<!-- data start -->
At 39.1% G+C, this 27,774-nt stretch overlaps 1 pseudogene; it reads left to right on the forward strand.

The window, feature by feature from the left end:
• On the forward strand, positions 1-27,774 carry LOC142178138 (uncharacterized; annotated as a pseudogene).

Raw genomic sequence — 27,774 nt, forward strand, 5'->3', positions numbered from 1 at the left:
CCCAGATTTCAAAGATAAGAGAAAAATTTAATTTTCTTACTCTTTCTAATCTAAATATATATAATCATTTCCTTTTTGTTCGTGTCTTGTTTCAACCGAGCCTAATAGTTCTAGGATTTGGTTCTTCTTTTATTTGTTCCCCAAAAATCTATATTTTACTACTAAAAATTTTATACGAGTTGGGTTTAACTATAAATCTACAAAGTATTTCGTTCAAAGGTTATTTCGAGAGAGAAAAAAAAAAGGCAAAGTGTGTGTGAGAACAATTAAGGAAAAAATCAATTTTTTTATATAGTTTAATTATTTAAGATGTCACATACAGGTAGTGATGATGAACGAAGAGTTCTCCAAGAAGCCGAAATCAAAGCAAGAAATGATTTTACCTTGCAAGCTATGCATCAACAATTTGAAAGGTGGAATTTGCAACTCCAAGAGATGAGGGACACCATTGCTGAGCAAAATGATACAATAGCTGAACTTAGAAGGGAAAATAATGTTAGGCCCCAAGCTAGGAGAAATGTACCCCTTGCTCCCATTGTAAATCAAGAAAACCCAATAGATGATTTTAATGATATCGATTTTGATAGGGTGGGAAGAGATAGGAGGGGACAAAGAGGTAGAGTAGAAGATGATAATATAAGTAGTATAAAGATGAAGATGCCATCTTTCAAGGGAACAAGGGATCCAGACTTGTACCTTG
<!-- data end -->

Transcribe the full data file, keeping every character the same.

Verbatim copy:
At 39.1% G+C, this 27,774-nt stretch overlaps 1 pseudogene; it reads left to right on the forward strand.

The window, feature by feature from the left end:
• On the forward strand, positions 1-27,774 carry LOC142178138 (uncharacterized; annotated as a pseudogene).

Raw genomic sequence — 27,774 nt, forward strand, 5'->3', positions numbered from 1 at the left:
CCCAGATTTCAAAGATAAGAGAAAAATTTAATTTTCTTACTCTTTCTAATCTAAATATATATAATCATTTCCTTTTTGTTCGTGTCTTGTTTCAACCGAGCCTAATAGTTCTAGGATTTGGTTCTTCTTTTATTTGTTCCCCAAAAATCTATATTTTACTACTAAAAATTTTATACGAGTTGGGTTTAACTATAAATCTACAAAGTATTTCGTTCAAAGGTTATTTCGAGAGAGAAAAAAAAAAGGCAAAGTGTGTGTGAGAACAATTAAGGAAAAAATCAATTTTTTTATATAGTTTAATTATTTAAGATGTCACATACAGGTAGTGATGATGAACGAAGAGTTCTCCAAGAAGCCGAAATCAAAGCAAGAAATGATTTTACCTTGCAAGCTATGCATCAACAATTTGAAAGGTGGAATTTGCAACTCCAAGAGATGAGGGACACCATTGCTGAGCAAAATGATACAATAGCTGAACTTAGAAGGGAAAATAATGTTAGGCCCCAAGCTAGGAGAAATGTACCCCTTGCTCCCATTGTAAATCAAGAAAACCCAATAGATGATTTTAATGATATCGATTTTGATAGGGTGGGAAGAGATAGGAGGGGACAAAGAGGTAGAGTAGAAGATGATAATATAAGTAGTATAAAGATGAAGATGCCATCTTTCAAGGGAACAAGGGATCCAGACTTGTACCTTG